“The Etruscans were a very mysterious civilization,” said Rossellini. “Maybe there was a matriarchy … We don’t know, because we never deciphered their writing.” With each act of vandalism, such mysteries become harder to solve.

Rohrwacher urges the audience to learn more, including a reading list in her film’s end credits (“one movie, interesting though it might be, is limiting,” she said). Nevertheless, there’s a paradox to Rohrwacher’s work. She despairs that the past was put up for sale, at the cost of us better understanding it. Yet an air of mystery is integral to the story she is telling. To approach “La Chimera” with dense history and sharp facts threatens to tear at its ethereal qualities — a hallmark of Rohrwacher’s filmmaking.

Isabella Rossellini as Senora Flora in "La Chimera." Rossellini aged up for the part of the former opera singer clinging to memories of her late daughter.

Broadly speaking, her signature style contains a subtle marriage of past and present – one that didn’t go unnoticed by Rossellini. “I see my father’s influence, or (Federico) Fellini or (Pier Paolo) Pasolini,” she said. “For me it was a moving moment to work with a young auteur who knew so much about cinema and was so moved by my father’s work.”

“Her father was such a maestro for me,” said Rohrwacher of the director behind “Paisan” (1946) and “Rome, Open City” (1945), on whose neorealist shoulders she stands, while offering a dose of magic and playfulness the late Italian master did not.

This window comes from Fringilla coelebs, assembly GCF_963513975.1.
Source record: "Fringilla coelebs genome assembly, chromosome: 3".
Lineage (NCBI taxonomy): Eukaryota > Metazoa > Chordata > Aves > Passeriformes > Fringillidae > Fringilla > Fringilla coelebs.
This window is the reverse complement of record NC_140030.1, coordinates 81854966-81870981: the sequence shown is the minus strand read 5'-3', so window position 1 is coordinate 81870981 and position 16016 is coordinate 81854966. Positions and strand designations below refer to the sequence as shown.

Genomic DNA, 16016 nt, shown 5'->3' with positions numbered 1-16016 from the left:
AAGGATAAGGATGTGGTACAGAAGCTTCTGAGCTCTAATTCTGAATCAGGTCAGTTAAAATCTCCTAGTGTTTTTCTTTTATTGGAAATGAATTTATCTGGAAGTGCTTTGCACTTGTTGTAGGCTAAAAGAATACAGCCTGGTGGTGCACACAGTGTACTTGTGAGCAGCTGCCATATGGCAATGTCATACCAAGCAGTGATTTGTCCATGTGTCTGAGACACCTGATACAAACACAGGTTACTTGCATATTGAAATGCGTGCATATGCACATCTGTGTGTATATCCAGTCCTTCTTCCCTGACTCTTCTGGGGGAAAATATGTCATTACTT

“I am fully aware of the importance of that heritage,” she added. “My memory, my gaze — my outlook — was shaped not just by my real experiences, but also by the outlook or gaze that other filmmakers have provided me about reality. It’s as if they trained my eye muscles and they’ve transformed my experience of the world.”

“Alice talks about the presence in Italy of this past that never really dies. There is always the pressure of this history,” said Rossellini. “You live your present and your future, but the past, it shapes you.”

However, the past is a slippery thing, as Arthur’s journey so vividly portrays. We stand atop its many layers, but sometimes we find ourselves buried by it. Even if, like “La Chimera’s” tombaroli, we fail to see its true value, it’s always there.

“The past is not dead,” argued Rossellini. Through Rohrwacher’s eyes, it’s not even past.

“La Chimera” is released in UK cinemas on May 10 and is available to stream in the US.